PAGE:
- Merger between Genuine Parts Company, Rhino SpinCo, Inc., Essendant Inc., and Elephant Merger Sub Corp.:
To the knowledge of GPC, in the last five (5) years, no allegations of sexual harassment have been made against any current SpinCo Business Employee who is (i) an executive officer or (ii) at the level of Senior Vice President or above.
- AGREEMENT AND PLAN OF MERGER BY AND AMONG WORDSTREAM, INC., GANNETT CO., INC., ORCA MERGER SUB, INC. AND SHAREHOLDER REPRESENTATIVE SERVICES LLC:
(i) The Company is not party to a settlement agreement with a current or former officer, employee or independent contractor of the Company or its Affiliates that involves allegations relating to sexual harassment or misconduct. To the Knowledge of the Company, in the last eight (8) years, no allegations of sexual harassment or misconduct have been made against any current or former officer or employee of the Company or its Affiliates.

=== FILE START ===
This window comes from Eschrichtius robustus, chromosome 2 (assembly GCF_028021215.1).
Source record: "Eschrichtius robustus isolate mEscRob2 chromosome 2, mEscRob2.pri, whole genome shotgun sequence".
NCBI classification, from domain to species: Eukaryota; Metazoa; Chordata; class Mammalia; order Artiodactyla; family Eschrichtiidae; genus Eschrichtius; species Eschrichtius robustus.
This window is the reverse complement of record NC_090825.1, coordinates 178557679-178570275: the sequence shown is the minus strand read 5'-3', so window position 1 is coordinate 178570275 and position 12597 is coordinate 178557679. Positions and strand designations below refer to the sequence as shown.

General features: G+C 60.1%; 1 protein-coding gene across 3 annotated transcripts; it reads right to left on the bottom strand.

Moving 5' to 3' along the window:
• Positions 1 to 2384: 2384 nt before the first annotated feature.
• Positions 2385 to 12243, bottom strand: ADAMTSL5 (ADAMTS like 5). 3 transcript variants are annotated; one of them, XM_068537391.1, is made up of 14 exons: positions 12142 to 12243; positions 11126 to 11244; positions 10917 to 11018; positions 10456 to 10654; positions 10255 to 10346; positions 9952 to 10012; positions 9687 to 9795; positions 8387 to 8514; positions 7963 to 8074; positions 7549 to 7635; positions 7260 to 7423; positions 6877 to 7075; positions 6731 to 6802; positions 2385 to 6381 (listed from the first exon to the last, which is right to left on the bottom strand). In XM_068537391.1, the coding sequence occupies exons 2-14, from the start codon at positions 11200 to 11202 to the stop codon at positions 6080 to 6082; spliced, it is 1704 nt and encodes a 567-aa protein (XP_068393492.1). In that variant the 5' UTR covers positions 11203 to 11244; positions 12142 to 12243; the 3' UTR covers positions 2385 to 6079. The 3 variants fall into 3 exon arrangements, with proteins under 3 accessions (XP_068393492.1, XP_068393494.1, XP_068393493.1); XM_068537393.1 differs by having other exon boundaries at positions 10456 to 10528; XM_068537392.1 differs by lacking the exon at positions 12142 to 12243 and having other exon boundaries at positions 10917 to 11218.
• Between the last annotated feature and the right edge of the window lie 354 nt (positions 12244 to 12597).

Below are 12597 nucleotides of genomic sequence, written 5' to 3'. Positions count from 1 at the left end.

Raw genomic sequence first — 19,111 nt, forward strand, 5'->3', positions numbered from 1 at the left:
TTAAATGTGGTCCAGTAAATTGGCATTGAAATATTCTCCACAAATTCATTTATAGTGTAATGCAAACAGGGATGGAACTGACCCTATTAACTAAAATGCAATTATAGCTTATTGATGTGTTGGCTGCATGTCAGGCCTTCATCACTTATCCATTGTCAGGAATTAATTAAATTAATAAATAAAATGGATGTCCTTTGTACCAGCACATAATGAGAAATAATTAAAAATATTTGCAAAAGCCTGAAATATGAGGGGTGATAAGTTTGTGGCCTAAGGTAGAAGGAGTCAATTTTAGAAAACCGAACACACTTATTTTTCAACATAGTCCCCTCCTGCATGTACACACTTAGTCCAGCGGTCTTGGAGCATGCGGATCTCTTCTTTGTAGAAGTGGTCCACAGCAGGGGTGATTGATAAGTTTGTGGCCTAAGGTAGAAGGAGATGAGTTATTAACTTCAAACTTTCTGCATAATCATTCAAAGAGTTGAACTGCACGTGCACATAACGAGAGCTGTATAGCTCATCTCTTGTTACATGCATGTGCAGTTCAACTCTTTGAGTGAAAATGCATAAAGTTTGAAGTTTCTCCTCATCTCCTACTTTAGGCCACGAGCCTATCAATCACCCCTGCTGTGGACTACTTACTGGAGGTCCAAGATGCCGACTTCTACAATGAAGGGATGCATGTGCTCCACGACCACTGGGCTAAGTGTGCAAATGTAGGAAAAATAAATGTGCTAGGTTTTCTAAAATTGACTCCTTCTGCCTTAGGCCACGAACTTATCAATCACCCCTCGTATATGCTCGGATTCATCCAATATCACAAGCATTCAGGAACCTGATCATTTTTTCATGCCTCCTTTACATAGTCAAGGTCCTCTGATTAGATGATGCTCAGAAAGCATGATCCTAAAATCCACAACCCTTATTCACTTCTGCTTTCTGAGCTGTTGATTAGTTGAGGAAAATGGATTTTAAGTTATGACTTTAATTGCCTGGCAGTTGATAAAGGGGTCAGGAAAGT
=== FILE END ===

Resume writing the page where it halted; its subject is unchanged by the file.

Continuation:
- AGREEMENT AND PLAN OF MERGER By and Among RLJ ENTERTAINMENT, INC., AMC NETWORKS INC., DIGITAL ENTERTAINMENT HOLDINGS LLC and RIVER MERGER SUB INC.:
(c) To the Company’s Knowledge, in the last ten (10) years, (i) no allegations of sexual harassment have been made against any officer of the Company or any of its Subsidiaries, and (ii) the Company and its Subsidiaries have not entered into any settlement agreements related to allegations of sexual harassment or misconduct by an officer of the Company or any of its Subsidiaries.
Here are just a few questions: